The Smell by Ruth Mukwana, reviewed by Lina Rodriguez

Lina Rodriguez is originally from Colombia. She is currently a student at Lincoln Memorial University, where she is studying Veterinary Health Science, and will be attending LMU College of Veterinary Medicine next fall.

Ruth Mukwana’s story, The Smell, was orginally published in Solstice, and can be read here.

 

Ruth Mukwana addresses the issue of women’s rights in her fictional story The Smell. The author uses this story as a way to bring awareness about women’s rights in other countries or, to be more precise, the lack of them. She does so by narrating the story of Rose, a woman who not only suffered from domestic violence but also suffered horrific consequences when she decided to stand up for herself.

In The Smell, Rose is literally ironed by her husband as punishment for spending money for their baby’s formula. After murdering her husband, Rose is incarcerated in inhumane conditions and subjected to abuse from the guards at the prison. She mentions how she tries to “understand what pained [her] the most, [her] broken body or spirit.”

Author Ruth Mukwana has experienced what it is like to live in a society where women are considered to be less than men. She was born in Uganda, a country where women’s rights, especially in rural areas, are practically nonexistent. Although fictional, The Smell is based on a society that she has been a part of. She has witnessed firsthand the suffering of women in her home country. This is perhaps one of the main reasons she has taken upon herself the mission to bring awareness of this situation.

When she narrates the story of Rose, a woman who murdered her husband after years of abuse, she is narrating the life of hundreds of women who are being mistreated. The reality portrayed in this fictional story is common among developing countries, especially those countries that live in extreme poverty. Women are treated as property, and their families marry them off young to obtain a dowry. Young women do not go to school. They do not have a childhood. Getting married, having kids, working, and taking care of the home is the future countless girls have accepted as their only option. These girls submit to this future as part of their cultural beliefs sometimes without questioning it or even realizing that they have other opportunities.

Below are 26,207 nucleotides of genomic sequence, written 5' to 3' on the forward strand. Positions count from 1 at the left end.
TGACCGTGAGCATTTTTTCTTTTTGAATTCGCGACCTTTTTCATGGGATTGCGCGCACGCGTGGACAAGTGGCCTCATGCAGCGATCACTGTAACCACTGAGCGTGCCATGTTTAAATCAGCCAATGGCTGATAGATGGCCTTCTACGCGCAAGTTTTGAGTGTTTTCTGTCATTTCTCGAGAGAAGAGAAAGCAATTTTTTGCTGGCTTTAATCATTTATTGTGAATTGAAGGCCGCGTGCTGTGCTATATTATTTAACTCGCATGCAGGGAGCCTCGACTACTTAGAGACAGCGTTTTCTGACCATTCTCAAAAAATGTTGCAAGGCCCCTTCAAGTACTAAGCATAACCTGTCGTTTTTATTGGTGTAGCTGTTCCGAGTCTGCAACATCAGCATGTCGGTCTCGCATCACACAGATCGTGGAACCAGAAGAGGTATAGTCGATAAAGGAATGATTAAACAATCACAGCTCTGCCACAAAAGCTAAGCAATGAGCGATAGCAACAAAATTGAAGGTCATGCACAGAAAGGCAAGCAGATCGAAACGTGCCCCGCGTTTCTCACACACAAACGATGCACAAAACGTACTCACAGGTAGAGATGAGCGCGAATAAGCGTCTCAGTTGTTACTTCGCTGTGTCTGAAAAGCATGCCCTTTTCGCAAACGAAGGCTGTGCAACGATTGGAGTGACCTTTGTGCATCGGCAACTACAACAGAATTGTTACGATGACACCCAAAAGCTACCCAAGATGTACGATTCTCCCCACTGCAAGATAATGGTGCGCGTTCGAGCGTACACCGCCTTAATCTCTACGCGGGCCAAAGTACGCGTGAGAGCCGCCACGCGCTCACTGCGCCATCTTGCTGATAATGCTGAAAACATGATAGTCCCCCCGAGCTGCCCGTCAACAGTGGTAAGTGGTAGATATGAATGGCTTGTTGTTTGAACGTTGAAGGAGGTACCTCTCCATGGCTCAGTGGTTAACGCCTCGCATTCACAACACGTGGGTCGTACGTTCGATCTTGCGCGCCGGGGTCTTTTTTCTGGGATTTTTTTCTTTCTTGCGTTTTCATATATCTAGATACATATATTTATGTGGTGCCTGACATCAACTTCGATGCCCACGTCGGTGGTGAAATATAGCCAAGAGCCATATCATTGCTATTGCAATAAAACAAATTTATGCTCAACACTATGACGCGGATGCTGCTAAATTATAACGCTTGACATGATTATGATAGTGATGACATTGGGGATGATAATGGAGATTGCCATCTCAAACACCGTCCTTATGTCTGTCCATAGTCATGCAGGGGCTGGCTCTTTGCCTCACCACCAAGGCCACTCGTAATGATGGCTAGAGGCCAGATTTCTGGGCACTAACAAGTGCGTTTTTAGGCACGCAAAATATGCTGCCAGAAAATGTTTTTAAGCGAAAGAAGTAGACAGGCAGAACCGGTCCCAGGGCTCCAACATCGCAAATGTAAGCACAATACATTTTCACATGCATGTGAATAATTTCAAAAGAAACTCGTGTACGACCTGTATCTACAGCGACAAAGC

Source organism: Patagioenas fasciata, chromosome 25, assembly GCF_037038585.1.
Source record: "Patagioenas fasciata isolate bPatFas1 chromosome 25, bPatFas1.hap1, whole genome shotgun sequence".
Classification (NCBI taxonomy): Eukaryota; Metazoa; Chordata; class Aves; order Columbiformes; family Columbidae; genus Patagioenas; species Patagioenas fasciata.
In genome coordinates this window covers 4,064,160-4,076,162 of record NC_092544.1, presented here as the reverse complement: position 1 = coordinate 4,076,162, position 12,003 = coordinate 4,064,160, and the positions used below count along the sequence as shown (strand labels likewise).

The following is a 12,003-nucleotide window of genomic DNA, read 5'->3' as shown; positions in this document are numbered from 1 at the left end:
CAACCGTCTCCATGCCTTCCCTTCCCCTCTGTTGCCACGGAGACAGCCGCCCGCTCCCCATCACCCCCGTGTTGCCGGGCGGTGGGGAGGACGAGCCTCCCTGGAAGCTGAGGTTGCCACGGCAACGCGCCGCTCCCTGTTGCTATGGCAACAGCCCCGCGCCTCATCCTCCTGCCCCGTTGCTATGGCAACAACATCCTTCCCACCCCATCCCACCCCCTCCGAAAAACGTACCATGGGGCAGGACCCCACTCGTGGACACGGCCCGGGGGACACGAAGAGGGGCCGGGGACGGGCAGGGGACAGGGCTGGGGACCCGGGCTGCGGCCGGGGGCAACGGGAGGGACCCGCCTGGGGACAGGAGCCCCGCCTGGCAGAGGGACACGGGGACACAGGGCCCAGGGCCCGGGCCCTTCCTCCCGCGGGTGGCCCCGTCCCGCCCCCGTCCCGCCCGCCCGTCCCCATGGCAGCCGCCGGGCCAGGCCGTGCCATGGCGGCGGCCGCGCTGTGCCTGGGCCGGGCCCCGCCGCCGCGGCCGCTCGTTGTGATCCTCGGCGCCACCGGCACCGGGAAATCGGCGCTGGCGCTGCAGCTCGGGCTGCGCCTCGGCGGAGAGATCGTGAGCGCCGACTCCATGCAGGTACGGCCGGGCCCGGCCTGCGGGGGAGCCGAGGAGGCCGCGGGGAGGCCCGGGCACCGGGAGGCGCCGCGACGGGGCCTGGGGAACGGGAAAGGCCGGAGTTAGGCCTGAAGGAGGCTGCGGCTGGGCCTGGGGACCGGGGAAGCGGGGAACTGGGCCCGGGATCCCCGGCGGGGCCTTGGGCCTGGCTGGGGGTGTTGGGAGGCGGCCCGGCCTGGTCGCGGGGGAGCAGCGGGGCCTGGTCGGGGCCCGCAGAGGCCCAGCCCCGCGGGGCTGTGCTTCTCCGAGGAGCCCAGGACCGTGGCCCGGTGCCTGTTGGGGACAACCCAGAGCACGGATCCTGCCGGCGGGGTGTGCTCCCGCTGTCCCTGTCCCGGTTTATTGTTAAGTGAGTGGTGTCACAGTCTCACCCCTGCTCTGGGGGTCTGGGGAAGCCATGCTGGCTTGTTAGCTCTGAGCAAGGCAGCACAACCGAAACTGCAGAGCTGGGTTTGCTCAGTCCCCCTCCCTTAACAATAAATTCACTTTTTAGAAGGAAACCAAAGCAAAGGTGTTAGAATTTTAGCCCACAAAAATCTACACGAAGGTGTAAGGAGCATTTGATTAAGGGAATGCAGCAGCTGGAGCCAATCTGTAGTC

The author, although living in a society where this situation is common, did not have to go through this situation herself. In fact, Ruth Mukwana holds an MFA from Bennington College, works for the United Nations and has lived for an extensive period of time in New York City. She is a well-educated woman who was able to have a successful career in a country where this is an exclusive privilege.

In The Smell, there is a successful female lawyer who fights for Rose’s freedom. This lawyer represents a sign of hope for all young women. This young lawyer shows that, although it is not common, a woman can have a successful career. This figure represents a powerful woman capable of helping others. The lawyer represents someone who stood up for herself. She fought against her culture and succeeded. In the story, Rose admires this woman: “she was older than [her], but she looked much younger.” Rose is aware of how “her face exuded youth, but it didn’t have any of the physical scars and the haunted look wedged in [her] eyes.”

By juxtaposing Rose and her lawyer, Mukwana is showing two possibilities. Not every woman suffers from domestic abuse. Not every woman has to follow the cultural belief that their job is to take care of the house. Rose’s story is not exceptional. This is a situation that has been going on for multiple generations. Rose remembers how her mother “married [her] at the age of fourteen to a maternal uncle much older and twice [her] size.” This is the same situation her mother went through when she “was married at the age of twelve and had her first child the same year.” Perhaps this pattern is why young girls do not fight for their rights. In most cases, they are not even aware that they have rights. They have lived in a society that has belittled them for so long that they believe this is the way it is supposed to be. Through the lawyer’s character, the author is also providing these young women a role model—someone they can look up to. This does not literally mean that young women should become lawyers. What the author is trying to do is inspire young women to stand up for themselves. She is showing them that it is possible to be successful. Mukwana is showing little girls that they have something to fight for, and they should do so.

Women around the world suffer from discrimination. It is true that some women such as Rose face far more challenging types of discrimination than women living in wealthy countries. That being said, according to Lenora M. Lapidus, Director of the Women’s Rights Project of the American Civil Liberties Union, “today, women at all income levels are still facing barriers to advancement, and in some ways, these challenges are harder than ever because there are some people who think that discrimination against women no longer exists. Sadly, that’s just not true.”

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